NCERT TEXTBOOK QUESTIONS SOLVED
1.1.Why are solids rigid?
Ans: The constituent particles in solids have fixed positions and can oscillate about their mean positions. Hence, they are rigid.
1.2.Why do solids have a definite volume?
Ans: The constituent particles of a solid have fixed positions and are not free to move about, i.e., they possess rigidity. That is why they have definite volume.
1.3.Classify the following as amorphous or crystalline solids: Polyurethane, naphthalene, benzoic acid, Teflon, potassium nitrate, cellophane, polyvinyl chloride, fibreglass, copper
Ans: Crystalline solids: Benzoic acid, potassium nitrate, copper Amorphous solids: Polyurethane, Teflon, cellophane, polyvinyl chloride, fibreglass
1.4.Why is glass considered a supercooled liquid?
Ans: Glass is an amorphous solid. Like liquids, it has a tendency to flow, though very slowly. This can be seen from the glass panes of windows or doors of very old buildings which are thickerat the bottom than at the top. Therefore, glass is considered as a supercooled liquid.
1.5.Refractive index of a solid is observed to have the same value along all directions. Comment on the nature of this solid. Would it show cleavage property?
Ans: As the solid has same value of refractive index along all directions, it is isotropic in nature and hence amorphous. Being amorphous solid, it will not show a clean cleavage and when cut, it will break into pieces with irregular surfaces.
1.6.Classify .the following solids in different categories based on the nature of intermolecular forces operating in them: Potassium sulphate, tin, benzene, urea, ammonia, water, zinc sulphide, graphite, rubidium, argon, silicon carbide
Ans: Potassium sulphate = Ionic Tin=Metallic.
Benzene = Molecular (non-polar)
Water = Molecular (H-bonded)
Zinc sulphide = Ionic Graphite=Covalent Rubidipm Metallic Argon = Molecular (non-polar)
1.7.Solid A is a very hard electrical insulator in. solid as well as in molten state and melts at extremely high temperature. What type of solid is it?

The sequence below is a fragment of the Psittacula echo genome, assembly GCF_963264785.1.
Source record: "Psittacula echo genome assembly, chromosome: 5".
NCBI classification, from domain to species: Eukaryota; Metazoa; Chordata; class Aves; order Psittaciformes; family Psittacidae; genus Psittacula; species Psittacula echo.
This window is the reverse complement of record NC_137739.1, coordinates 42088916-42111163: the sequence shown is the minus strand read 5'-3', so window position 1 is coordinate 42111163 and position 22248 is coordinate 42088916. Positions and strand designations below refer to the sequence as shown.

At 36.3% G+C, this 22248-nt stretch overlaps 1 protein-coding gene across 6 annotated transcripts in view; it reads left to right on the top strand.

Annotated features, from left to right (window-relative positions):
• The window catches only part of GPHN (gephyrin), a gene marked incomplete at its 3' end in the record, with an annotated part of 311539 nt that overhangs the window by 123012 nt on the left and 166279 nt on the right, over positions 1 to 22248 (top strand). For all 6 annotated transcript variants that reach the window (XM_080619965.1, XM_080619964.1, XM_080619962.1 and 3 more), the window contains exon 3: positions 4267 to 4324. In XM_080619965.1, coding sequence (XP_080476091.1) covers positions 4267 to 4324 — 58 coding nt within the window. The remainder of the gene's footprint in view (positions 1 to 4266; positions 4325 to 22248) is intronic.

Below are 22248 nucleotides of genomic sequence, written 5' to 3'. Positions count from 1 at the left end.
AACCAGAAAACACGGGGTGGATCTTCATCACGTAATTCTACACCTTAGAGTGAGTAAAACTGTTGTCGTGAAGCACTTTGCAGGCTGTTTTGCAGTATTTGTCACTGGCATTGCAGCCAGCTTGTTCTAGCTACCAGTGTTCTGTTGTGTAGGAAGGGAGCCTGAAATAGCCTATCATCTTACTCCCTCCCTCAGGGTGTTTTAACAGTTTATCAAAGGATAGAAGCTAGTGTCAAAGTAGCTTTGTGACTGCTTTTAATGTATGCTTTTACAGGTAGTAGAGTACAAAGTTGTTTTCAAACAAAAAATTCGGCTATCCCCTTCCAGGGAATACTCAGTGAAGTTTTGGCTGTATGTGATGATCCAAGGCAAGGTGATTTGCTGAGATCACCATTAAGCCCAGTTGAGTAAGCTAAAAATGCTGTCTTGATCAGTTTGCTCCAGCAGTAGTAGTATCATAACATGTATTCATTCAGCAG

Ans: It is a covalent or network solid.
1.8.Ionic solids conduct electricity in molten state but not in solid state. Explain
Ans: In solid state, the ions cannot move, they are held by strong electrostatic forces of attraction. So, ionic solids do not conduct electricity in solid state. However, in the molten state, they dissociate to give tree ions and hence conduct electricity.
1.9.What type of solids are electrical conductors, malleable and ductile?
Ans: Metallic solids
1.10.Give the significance of a ‘lattice point’.
Ans: Each lattice point represents one constituent particle of the solid. This constituent particle may be an atom, a molecule or an ion.
1.11. Name the parameters that characterise a unit cell.
Ans: A unit cell is characterised by following parameters:
(i)the dimensions of unit cell along three edges: a, b and c.
(ii)the angles between the edges: α (between b and c); β (between a and c) and γ (between a and b)
1.12. Distinguish between
(i) Hexagonal and monoclinic unit cells
(ii) Face-centred and end-centred unit cells.
|Hexagonal unit cell||Monoclinic unit cell|
|α = β = 90°||α = γ = 90°|
|γ = 120°||β ≠ 90°|
|Face-centred unit cell||End-centred unit cell|
|A Face-centred unit cell the constituent particles are present at the corners and one at the centre of each face.||An End-centred unit cell contains particles at the corners and one at the centre of any two opposite faces.|